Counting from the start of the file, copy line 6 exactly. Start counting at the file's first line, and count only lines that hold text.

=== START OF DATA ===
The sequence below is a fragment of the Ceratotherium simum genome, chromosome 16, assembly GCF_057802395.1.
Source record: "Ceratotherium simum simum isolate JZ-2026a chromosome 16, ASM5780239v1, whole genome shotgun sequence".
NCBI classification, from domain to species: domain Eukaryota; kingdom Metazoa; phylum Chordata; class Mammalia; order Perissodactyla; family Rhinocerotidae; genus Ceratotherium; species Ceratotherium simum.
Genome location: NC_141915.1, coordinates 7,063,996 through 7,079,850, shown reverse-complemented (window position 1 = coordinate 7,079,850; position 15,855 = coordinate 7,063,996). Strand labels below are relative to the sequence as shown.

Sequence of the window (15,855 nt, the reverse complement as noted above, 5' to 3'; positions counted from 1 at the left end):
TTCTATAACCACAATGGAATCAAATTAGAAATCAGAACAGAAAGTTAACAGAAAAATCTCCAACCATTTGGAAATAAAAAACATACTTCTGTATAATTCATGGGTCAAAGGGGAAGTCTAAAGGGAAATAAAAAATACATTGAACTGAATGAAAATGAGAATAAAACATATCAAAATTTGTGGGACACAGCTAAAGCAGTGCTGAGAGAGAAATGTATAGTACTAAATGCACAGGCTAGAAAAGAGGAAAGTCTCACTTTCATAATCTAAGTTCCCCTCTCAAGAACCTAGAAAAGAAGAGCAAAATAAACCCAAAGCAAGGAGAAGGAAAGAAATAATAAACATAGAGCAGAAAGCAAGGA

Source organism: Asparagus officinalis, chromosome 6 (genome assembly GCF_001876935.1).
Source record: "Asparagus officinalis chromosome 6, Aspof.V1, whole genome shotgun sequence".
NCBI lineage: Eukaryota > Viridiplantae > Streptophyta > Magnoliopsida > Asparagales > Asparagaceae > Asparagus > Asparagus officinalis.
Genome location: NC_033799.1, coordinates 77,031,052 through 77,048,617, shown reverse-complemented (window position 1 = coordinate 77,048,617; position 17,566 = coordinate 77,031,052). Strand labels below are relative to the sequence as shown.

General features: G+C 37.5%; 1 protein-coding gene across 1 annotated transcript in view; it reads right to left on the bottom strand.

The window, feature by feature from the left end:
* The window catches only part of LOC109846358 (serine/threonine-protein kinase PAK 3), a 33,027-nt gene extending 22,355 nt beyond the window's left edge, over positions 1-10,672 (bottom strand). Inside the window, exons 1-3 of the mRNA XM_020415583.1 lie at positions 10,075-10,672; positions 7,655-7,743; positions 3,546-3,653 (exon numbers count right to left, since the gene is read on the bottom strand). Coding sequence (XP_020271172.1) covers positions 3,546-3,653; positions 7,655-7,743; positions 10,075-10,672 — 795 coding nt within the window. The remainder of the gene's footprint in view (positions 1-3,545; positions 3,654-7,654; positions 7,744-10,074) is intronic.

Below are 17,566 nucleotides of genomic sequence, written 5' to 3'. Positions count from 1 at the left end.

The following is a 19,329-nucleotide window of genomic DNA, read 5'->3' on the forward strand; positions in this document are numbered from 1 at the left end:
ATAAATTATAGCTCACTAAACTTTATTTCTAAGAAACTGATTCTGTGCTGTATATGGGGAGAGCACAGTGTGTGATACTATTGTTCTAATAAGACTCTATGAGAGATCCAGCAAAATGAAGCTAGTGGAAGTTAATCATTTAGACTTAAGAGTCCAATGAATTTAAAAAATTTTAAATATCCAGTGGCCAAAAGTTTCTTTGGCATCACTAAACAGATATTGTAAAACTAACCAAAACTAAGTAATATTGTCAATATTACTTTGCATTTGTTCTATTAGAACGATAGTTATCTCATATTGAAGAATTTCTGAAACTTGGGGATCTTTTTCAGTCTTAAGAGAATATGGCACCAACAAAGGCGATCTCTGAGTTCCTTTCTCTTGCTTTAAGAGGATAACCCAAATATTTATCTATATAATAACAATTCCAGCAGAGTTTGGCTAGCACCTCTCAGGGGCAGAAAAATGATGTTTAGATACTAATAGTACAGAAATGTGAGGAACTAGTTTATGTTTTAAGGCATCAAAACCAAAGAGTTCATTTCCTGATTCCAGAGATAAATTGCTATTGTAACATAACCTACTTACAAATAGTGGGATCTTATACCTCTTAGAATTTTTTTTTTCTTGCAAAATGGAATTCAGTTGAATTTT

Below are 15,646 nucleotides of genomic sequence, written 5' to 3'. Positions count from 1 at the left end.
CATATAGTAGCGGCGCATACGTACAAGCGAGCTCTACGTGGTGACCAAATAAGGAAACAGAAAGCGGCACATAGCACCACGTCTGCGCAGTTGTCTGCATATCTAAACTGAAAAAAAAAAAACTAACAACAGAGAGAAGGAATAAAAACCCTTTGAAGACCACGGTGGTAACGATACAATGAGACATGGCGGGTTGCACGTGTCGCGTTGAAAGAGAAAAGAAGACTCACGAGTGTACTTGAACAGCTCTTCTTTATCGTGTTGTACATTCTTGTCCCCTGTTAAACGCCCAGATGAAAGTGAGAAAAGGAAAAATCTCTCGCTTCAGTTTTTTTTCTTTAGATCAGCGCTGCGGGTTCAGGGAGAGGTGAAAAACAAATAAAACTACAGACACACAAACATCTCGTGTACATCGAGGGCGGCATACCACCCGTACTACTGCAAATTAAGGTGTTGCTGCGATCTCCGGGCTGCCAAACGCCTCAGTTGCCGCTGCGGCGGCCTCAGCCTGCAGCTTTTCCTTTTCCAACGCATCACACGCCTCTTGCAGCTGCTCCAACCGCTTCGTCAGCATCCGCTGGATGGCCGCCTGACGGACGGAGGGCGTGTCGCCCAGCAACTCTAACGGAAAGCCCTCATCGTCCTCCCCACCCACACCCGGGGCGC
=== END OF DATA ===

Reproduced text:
TTCTATAACCACAATGGAATCAAATTAGAAATCAGAACAGAAAGTTAACAGAAAAATCTCCAACCATTTGGAAATAAAAAACATACTTCTGTATAATTCATGGGTCAAAGGGGAAGTCTAAAGGGAAATAAAAAATACATTGAACTGAATGAAAATGAGAATAAAACATATCAAAATTTGTGGGACACAGCTAAAGCAGTGCTGAGAGAGAAATGTATAGTACTAAATGCACAGGCTAGAAAAGAGGAAAGTCTCACTTTCATAATCTAAGTTCCCCTCTCAAGAACCTAGAAAAGAAGAGCAAAATAAACCCAAAGCAAGGAGAAGGAAAGAAATAATAAACATAGAGCAGAAAGCAAGGA